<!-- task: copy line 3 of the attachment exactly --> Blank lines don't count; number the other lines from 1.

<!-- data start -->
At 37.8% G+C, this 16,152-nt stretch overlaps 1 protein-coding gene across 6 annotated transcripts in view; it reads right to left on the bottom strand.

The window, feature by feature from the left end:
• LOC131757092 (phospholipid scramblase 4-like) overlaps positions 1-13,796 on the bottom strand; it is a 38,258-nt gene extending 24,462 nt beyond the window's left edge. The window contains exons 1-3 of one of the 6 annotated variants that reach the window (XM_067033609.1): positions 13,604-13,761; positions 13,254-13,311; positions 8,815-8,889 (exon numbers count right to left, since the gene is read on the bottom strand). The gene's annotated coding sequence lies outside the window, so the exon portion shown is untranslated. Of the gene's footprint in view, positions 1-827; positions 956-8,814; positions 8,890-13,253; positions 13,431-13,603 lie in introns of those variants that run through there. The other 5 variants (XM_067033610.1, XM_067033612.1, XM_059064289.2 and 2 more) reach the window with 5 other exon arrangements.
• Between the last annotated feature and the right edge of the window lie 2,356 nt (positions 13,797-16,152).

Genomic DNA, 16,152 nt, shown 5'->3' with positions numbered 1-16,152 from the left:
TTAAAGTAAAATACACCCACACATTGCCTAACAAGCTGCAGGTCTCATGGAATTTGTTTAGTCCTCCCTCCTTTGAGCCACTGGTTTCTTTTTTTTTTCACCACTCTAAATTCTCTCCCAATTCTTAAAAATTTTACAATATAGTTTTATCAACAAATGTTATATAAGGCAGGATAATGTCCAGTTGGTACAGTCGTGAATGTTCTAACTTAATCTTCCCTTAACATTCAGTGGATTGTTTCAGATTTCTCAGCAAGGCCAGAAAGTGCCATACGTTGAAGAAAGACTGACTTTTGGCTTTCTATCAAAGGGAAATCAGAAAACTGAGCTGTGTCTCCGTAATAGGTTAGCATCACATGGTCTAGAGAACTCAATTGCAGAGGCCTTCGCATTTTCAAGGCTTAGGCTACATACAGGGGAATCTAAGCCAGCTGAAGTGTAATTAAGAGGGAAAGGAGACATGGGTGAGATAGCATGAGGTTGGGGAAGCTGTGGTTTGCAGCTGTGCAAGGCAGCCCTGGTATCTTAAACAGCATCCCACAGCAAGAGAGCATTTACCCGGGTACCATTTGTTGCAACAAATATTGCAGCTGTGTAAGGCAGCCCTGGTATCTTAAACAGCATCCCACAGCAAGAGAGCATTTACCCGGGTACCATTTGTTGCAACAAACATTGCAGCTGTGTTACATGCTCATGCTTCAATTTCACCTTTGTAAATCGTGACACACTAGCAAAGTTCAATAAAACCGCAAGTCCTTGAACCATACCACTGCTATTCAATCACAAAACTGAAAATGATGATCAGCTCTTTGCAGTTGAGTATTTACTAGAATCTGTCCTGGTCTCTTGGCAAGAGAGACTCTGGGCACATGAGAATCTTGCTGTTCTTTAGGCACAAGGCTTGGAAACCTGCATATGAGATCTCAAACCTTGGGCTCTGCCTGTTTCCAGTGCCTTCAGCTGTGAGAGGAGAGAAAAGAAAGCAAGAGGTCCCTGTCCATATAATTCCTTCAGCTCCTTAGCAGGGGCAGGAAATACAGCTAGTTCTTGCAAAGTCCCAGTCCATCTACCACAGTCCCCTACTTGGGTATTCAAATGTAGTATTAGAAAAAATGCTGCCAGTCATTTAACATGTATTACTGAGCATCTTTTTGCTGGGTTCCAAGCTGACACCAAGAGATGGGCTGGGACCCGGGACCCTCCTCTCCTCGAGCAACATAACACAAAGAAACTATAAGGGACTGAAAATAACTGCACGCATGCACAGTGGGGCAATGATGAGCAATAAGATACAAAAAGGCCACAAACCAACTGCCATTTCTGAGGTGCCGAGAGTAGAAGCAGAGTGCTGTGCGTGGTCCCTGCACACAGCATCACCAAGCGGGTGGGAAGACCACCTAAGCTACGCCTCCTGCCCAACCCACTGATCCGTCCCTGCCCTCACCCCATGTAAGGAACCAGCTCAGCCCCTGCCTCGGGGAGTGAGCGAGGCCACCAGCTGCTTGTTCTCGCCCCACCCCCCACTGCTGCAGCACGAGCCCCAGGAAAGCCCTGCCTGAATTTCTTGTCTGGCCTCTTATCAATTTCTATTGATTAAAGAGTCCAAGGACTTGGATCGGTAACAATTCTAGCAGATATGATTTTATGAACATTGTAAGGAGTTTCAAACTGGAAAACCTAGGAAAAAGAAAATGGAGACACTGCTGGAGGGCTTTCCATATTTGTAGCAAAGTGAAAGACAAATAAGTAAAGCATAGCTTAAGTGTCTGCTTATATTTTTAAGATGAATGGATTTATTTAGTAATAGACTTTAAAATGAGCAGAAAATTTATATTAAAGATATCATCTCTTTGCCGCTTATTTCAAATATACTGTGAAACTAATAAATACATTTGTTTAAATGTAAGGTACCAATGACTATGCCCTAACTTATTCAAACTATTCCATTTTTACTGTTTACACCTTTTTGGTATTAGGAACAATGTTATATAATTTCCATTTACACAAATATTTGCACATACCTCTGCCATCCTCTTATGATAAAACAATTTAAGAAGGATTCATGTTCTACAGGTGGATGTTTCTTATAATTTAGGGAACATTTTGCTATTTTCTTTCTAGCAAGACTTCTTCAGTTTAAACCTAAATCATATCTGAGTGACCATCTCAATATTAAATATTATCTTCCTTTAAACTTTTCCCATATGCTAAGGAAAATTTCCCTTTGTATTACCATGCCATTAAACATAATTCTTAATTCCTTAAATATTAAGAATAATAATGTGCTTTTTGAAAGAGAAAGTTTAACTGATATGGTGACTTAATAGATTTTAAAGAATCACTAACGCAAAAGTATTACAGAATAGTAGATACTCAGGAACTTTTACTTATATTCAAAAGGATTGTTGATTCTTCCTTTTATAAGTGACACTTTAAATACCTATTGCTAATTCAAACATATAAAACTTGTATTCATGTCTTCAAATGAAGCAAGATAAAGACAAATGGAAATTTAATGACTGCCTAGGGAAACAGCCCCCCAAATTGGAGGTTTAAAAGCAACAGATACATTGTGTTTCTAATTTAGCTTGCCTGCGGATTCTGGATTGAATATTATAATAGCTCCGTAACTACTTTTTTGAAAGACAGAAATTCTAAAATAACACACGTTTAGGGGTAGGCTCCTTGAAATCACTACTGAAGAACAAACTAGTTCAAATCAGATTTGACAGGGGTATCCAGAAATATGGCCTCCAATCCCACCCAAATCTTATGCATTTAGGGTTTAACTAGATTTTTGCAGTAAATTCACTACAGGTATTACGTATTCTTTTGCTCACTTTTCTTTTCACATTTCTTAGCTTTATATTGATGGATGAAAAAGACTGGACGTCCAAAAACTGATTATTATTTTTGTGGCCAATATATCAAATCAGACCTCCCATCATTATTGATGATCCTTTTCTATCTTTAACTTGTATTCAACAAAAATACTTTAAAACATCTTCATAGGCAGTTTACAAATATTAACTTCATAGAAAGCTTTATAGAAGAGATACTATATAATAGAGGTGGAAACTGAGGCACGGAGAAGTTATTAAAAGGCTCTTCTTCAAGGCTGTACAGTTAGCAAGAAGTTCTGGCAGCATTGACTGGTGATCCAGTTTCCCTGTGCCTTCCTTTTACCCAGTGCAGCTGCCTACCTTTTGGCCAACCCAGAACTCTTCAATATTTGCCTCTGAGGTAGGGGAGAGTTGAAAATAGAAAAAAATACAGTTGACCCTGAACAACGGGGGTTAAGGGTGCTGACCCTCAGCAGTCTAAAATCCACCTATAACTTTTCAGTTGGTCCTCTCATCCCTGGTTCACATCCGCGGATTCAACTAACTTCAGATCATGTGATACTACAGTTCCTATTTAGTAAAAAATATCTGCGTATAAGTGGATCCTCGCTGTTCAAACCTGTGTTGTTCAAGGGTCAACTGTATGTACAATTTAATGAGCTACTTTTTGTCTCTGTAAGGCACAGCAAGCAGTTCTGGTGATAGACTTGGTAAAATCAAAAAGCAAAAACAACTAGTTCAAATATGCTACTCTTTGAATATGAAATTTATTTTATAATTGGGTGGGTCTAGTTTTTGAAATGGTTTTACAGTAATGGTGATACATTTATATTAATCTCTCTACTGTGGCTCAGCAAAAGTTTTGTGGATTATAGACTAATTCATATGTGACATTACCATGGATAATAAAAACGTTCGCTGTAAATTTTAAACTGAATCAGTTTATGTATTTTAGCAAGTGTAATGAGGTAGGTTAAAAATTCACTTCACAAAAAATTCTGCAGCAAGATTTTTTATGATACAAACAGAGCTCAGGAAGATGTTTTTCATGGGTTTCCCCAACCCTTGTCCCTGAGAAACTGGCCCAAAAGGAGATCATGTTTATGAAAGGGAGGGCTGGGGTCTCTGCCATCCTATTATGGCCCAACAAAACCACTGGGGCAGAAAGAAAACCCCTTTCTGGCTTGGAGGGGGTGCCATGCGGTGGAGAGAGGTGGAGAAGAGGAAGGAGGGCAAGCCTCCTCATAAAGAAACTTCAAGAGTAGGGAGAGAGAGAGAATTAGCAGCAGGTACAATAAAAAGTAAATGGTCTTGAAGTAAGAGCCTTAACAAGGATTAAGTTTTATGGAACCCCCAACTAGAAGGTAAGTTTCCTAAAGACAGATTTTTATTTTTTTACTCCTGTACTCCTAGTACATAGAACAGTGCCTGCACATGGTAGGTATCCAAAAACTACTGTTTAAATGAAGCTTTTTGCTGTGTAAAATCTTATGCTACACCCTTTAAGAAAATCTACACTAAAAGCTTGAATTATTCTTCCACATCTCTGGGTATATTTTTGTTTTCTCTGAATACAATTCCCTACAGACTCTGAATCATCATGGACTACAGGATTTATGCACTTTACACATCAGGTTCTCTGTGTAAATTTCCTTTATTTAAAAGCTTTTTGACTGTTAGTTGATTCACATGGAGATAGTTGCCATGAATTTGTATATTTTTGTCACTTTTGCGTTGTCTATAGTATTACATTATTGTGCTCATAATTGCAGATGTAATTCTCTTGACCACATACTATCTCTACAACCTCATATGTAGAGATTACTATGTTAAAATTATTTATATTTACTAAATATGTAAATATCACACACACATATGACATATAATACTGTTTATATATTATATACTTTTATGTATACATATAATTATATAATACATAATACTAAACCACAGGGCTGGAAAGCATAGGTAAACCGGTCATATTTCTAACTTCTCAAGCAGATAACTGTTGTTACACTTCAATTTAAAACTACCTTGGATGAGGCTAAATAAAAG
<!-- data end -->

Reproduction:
• LOC131757092 (phospholipid scramblase 4-like) overlaps positions 1-13,796 on the bottom strand; it is a 38,258-nt gene extending 24,462 nt beyond the window's left edge. The window contains exons 1-3 of one of the 6 annotated variants that reach the window (XM_067033609.1): positions 13,604-13,761; positions 13,254-13,311; positions 8,815-8,889 (exon numbers count right to left, since the gene is read on the bottom strand). The gene's annotated coding sequence lies outside the window, so the exon portion shown is untranslated. Of the gene's footprint in view, positions 1-827; positions 956-8,814; positions 8,890-13,253; positions 13,431-13,603 lie in introns of those variants that run through there. The other 5 variants (XM_067033610.1, XM_067033612.1, XM_059064289.2 and 2 more) reach the window with 5 other exon arrangements.